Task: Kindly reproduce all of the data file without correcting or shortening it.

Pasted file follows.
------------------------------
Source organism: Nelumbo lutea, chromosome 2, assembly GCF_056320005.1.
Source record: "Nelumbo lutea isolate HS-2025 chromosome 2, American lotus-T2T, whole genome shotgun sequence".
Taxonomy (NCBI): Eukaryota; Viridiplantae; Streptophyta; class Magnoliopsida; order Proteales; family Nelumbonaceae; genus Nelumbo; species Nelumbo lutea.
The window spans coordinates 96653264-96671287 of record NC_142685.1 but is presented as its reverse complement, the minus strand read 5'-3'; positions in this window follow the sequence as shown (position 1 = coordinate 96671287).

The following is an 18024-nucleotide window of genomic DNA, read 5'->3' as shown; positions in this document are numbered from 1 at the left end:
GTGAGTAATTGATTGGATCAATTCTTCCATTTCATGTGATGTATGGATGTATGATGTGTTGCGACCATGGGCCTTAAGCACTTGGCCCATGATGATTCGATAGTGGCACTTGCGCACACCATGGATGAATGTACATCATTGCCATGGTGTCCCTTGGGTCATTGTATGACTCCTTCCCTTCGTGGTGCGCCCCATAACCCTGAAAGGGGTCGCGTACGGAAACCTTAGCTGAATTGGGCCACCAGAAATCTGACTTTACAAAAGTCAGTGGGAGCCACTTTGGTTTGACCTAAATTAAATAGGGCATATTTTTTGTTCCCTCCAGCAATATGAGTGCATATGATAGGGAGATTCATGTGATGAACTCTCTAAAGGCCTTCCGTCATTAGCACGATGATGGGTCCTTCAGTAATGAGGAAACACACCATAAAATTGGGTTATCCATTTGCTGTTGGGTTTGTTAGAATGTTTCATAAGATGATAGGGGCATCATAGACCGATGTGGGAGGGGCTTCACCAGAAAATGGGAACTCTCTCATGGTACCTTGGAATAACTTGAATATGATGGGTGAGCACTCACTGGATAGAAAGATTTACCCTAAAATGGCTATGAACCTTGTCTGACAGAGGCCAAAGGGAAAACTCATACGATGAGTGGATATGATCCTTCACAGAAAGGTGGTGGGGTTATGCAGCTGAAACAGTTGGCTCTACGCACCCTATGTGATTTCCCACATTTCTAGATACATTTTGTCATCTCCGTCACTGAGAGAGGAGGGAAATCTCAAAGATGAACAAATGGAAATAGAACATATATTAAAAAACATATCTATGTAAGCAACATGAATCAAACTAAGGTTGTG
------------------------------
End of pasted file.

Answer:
Source organism: Nelumbo lutea, chromosome 2, assembly GCF_056320005.1.
Source record: "Nelumbo lutea isolate HS-2025 chromosome 2, American lotus-T2T, whole genome shotgun sequence".
Taxonomy (NCBI): Eukaryota; Viridiplantae; Streptophyta; class Magnoliopsida; order Proteales; family Nelumbonaceae; genus Nelumbo; species Nelumbo lutea.
The window spans coordinates 96653264-96671287 of record NC_142685.1 but is presented as its reverse complement, the minus strand read 5'-3'; positions in this window follow the sequence as shown (position 1 = coordinate 96671287).

The following is an 18024-nucleotide window of genomic DNA, read 5'->3' as shown; positions in this document are numbered from 1 at the left end:
GTGAGTAATTGATTGGATCAATTCTTCCATTTCATGTGATGTATGGATGTATGATGTGTTGCGACCATGGGCCTTAAGCACTTGGCCCATGATGATTCGATAGTGGCACTTGCGCACACCATGGATGAATGTACATCATTGCCATGGTGTCCCTTGGGTCATTGTATGACTCCTTCCCTTCGTGGTGCGCCCCATAACCCTGAAAGGGGTCGCGTACGGAAACCTTAGCTGAATTGGGCCACCAGAAATCTGACTTTACAAAAGTCAGTGGGAGCCACTTTGGTTTGACCTAAATTAAATAGGGCATATTTTTTGTTCCCTCCAGCAATATGAGTGCATATGATAGGGAGATTCATGTGATGAACTCTCTAAAGGCCTTCCGTCATTAGCACGATGATGGGTCCTTCAGTAATGAGGAAACACACCATAAAATTGGGTTATCCATTTGCTGTTGGGTTTGTTAGAATGTTTCATAAGATGATAGGGGCATCATAGACCGATGTGGGAGGGGCTTCACCAGAAAATGGGAACTCTCTCATGGTACCTTGGAATAACTTGAATATGATGGGTGAGCACTCACTGGATAGAAAGATTTACCCTAAAATGGCTATGAACCTTGTCTGACAGAGGCCAAAGGGAAAACTCATACGATGAGTGGATATGATCCTTCACAGAAAGGTGGTGGGGTTATGCAGCTGAAACAGTTGGCTCTACGCACCCTATGTGATTTCCCACATTTCTAGATACATTTTGTCATCTCCGTCACTGAGAGAGGAGGGAAATCTCAAAGATGAACAAATGGAAATAGAACATATATTAAAAAACATATCTATGTAAGCAACATGAATCAAACTAAGGTTGTG